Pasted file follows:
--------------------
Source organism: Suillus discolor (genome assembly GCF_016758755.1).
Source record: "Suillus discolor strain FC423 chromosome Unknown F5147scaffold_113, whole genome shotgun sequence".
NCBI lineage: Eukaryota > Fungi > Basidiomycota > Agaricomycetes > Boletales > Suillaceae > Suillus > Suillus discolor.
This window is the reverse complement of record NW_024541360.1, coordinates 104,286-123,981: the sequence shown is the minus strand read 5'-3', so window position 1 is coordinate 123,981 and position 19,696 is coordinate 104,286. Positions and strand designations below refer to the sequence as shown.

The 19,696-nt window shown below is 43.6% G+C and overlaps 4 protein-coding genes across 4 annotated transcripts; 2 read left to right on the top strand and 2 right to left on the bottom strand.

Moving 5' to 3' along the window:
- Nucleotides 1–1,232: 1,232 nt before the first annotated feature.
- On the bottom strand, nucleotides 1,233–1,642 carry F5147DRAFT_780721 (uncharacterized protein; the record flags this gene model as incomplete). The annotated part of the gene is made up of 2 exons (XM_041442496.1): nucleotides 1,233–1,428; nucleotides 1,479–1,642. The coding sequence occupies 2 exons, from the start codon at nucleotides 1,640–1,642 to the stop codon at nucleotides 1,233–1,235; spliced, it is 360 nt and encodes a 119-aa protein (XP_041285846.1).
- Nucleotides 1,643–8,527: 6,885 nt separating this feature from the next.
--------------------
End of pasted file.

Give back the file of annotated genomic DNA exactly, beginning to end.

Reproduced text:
Source organism: Suillus discolor (genome assembly GCF_016758755.1).
Source record: "Suillus discolor strain FC423 chromosome Unknown F5147scaffold_113, whole genome shotgun sequence".
NCBI lineage: Eukaryota > Fungi > Basidiomycota > Agaricomycetes > Boletales > Suillaceae > Suillus > Suillus discolor.
This window is the reverse complement of record NW_024541360.1, coordinates 104,286-123,981: the sequence shown is the minus strand read 5'-3', so window position 1 is coordinate 123,981 and position 19,696 is coordinate 104,286. Positions and strand designations below refer to the sequence as shown.

The 19,696-nt window shown below is 43.6% G+C and overlaps 4 protein-coding genes across 4 annotated transcripts; 2 read left to right on the top strand and 2 right to left on the bottom strand.

Moving 5' to 3' along the window:
- Nucleotides 1–1,232: 1,232 nt before the first annotated feature.
- On the bottom strand, nucleotides 1,233–1,642 carry F5147DRAFT_780721 (uncharacterized protein; the record flags this gene model as incomplete). The annotated part of the gene is made up of 2 exons (XM_041442496.1): nucleotides 1,233–1,428; nucleotides 1,479–1,642. The coding sequence occupies 2 exons, from the start codon at nucleotides 1,640–1,642 to the stop codon at nucleotides 1,233–1,235; spliced, it is 360 nt and encodes a 119-aa protein (XP_041285846.1).
- Nucleotides 1,643–8,527: 6,885 nt separating this feature from the next.